THURSDAY 3pm: VILLAGES south-west of Ballina are bracing for more rain as the Bureau of Meteorology predicts up to 40mm of localised falls around the Northern Rivers.
The BOM has issued a warning for severe thunderstorms which are likely to produce heavy rainfall that may lead to flash flooding over the next several hours.
SES crews are continuing to supply the cut-off communities of Bungawalbin and its surrounds with food and supplies following flash flooding in the area earlier this week.
Orders for food and other supplies are being taken by SES volunteers until 5pm this evening.
Richmond/Tweed SES community engagement co-ordinator Janet Pettit described the community as "pretty resilient" citing the area had been isolated from flooding previously.
Ms Pettit said at this stage, the SES or BOM can't predict where the localised downpours will occur.
"It could dump anywhere, it's typical of this weather at the moment," Ms Pettit said.
WEDNESDAY 2pm: CANDY Lawrence and Natasha Smart-Morrison are neighbours in the Bungalwalbin area and currently have plenty of time to get to know each other better.
Thanks to torrential downpours the Northern Rivers residents have had to stay put while roads and access ways go underwater.
"When the Bungawalbin floods, the whole road becomes a series of 'islands'." Ms Lawrence said.
"I'm located on the middle 'island' which also contains the Bungy bushfire brigade shed, an area where the SES helicopter can land, and a cluster of residents including one family with a four-year-old son and another with two school-age children. I'd guess there are about 16 of us on this 'island'."
For Ms Smart-Morrison, her husband, two children and an array of farm animals this is their first flood.
"We only moved here last April. We have the SES coming tomorrow with some basics and fuel for the generator as (there's) not much sun, so (we have) to use that for back up power , as we are off the grid," she said.
"We have cows here and four dogs, all are safe as we are lucky our land has many higher spots and the house is fine.
"We did lose some bees as the creek came in very fast over night."
Ms Lawrence, a veteran of past floods, said when there is minor flooding in the Bungawalbin catchment their road is the first to go under.
"I've been here for ten years and from memory, we've had one or more floods every year but one," she said.
"This time it's rather different because we've got a major flood happening due to extreme local rainfall.
"We measured 10 inches of rain in just one 12-hour period, and there has been plenty more since then, so we've got a flood worse than the 2009 event, while nobody else around us has."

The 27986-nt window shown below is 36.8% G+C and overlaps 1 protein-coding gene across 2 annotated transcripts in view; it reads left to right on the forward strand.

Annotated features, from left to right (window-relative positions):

Ms Lawrence said she and other neighbours who have experienced past floods know when to keep an eye on the BOM page and when they see all the warnings they make mercy dashes to the shops to stock up on long life milk and stock feed.
"This time was unusual because we didn't really get the usual warnings," she said.
"The rainfall was so localised that we were the only ones badly affected and the BOM didn't really pick up on it.
"Because these successive low pressure systems are hanging over us without moving on, we're starting to run short of supplies and it looks like we'll be here quite a while yet."
Ms Lawrence said the 2013 floods were the worst for her as she had regular appointments to have chemotherapy to fight breast cancer.
"Fortunately the Woodburn SES came to my rescue and here I am four years later, still going strong," she said.
"The timing of my treatment was pretty important as I had quite advanced cancer and they only just caught it in time, so I really needed to keep to the right treatment schedule."
Bungawalbin residents have nothing but praise for their local SES volunteers knowing they can ring them whenever they are flooded in, for supplies and emergency trips.
"They evacuated a resident from another 'island' along our road just this morning because he had a medical issue, and tomorrow they'll be back bringing us supplies," Ms Lawrence said.
" It's perfect timing, because they're also flying one resident back in who's been stuck at the Rod and Reel (Woodburn pub) for days."
Richmond Tweed Deputy Region Controller Wayne Pettit confirmed the SES have activated an on-going system of assistance for residents from Bungawalbin to Rappville isolated by the floods.
"Crews will be take food and goods delivery orders from residents all day until 5pm on Mondays and Thursdays," he said.
SES operations have eased with the weather with two responses since Tuesday midnight.
Richmond/ Tweed crews responded to 21 calls for assistance and two flood rescues since midnight Monday morning.
And what do stranded residents do while they wait for the waters to recede?
"Frankie (daughter) misses school, she actually loves school work so we have been doing some reading, spellings and maths at home," Ms Smart-Morrison said.
"Riley (son) has just been in his Playstation a lot. Other than that (we play) games and (go on) long walks around the land with the dogs checking out the flooding."
Ms Lawrence, a writer, spends time on her work and social media as a support person for cancer sufferers.
"We can walk or drive to visit our neighbours on our own 'island but it calls for gumboots as our road turns into a bit of a river," she said.
Ms Smart-Morrison is hoping to see the end of the water sooner, rather than later as she has run out of a very important supply.
"I am down to my last can of cider and SES don't deliver alcohol."